On the ground floor of One Arts Plaza, there is a naturally-lit art gallery with walls lined with sculptures and works on paper by renowned and unknown artists alike. This is JM Gallery, the brainchild of two lawyers who also work in the building.
One day in 2014, Thompson & Knight intellectual property lawyer Michael Heinlen, of Preston Hollow, declared to his partner Jane Politz Brandt that it was time to open a gallery.
“I thought, ‘this is the most excited I’ve been about something in a long time. Let’s do it,’” said Brandt, who also specializes in intellectual property. After spending 28 years practicing law, she was searching for an exciting way to engage with the community.
When Brandt said yes to Heinlen’s idea, he freaked out.
“I said ‘[let’s open a gallery]’ out of frustration, and it didn’t occur to me that anyone would think that was for real,” Heinlen said. He has a doctorate in art history from Northwestern University and taught at the University of North Texas before he decided to change careers in the ‘90s and attend SMU Dedman School of Law.
Afer surprisingly serious consideration and support from their spouses, Brandt and Heinlen began looking for a space in the summer of 2014.
“We worked in the arts district, but there was no gallery in the arts district,” Brandt said.
They decided to remedy that. Heinlen and Brandt wanted the venue and the works shown in it to be accessible to all kinds of viewers, from connoisseurs to curious passers-by.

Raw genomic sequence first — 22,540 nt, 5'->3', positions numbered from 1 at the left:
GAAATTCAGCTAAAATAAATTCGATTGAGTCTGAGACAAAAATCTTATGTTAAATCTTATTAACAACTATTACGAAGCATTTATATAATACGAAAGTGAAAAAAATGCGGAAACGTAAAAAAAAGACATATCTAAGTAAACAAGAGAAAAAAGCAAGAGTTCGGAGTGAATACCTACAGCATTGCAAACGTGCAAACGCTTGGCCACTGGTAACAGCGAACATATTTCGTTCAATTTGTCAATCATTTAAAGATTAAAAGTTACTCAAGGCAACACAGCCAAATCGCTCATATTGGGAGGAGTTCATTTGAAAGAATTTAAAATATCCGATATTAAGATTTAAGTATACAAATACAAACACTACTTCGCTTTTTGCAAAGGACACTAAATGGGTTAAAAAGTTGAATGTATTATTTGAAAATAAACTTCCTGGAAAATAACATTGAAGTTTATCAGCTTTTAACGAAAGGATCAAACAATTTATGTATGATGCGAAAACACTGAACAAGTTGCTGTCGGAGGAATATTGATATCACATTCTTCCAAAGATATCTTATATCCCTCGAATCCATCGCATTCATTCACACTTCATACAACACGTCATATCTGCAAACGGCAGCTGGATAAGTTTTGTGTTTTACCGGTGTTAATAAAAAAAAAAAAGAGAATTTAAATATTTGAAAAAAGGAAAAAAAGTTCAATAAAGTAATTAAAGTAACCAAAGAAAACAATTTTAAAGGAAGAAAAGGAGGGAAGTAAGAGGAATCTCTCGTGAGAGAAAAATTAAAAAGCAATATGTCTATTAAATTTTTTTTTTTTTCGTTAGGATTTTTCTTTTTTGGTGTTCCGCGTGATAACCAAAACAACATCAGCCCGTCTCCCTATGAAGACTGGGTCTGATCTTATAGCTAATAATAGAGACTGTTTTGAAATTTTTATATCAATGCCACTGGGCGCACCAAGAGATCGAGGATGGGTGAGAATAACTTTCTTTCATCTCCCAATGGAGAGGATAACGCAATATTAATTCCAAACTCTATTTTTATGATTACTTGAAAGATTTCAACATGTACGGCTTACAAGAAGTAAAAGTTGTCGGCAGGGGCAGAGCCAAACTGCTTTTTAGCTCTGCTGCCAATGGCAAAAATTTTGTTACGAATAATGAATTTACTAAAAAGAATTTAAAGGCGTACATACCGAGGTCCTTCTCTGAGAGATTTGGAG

Highland Park grad Diana Antohe showed her collection “Lost in Thought” at the gallery during its one-year anniversary celebration in March.
“Their location is really … making [art] feel more accessible to people who aren’t in the practice of going to openings regularly,” she said. Antohe graduated from SMU in May 2014 and was discovered by Heinlen and his son, Chris, the gallery’s director.
In the process of setting up the gallery and meeting artists such as Antohe, the owners discovered another need in the community.
According to Heinlen, Dallas didn’t have a legal organization that provided pro bono services for struggling artists. This information inspired him to found Arts Counsel Texas, an organization that bridges the gap between the legal and artistic communities – something he and Brandt are striving to do through JM Gallery.
“One of the things that strikes us is how, typically, artists get screwed by their galleries and in business in general. One of the things that we want to do is to be a gallery that is not typical and that works closely to help our artists and not take advantage of them,” he said.
As a young artist, Antohe said she appreciates the Arts Counsel Texas’ efforts to inform at Lunch + Learn events, which are open to the public and provide information on a variety of topics for artists, lawyers, and potential collectors.
“That was above and beyond a wonderful step of trying to demystify things for people and provide resources and show people who never thought that they might be collectors that that’s within their reach,” she said.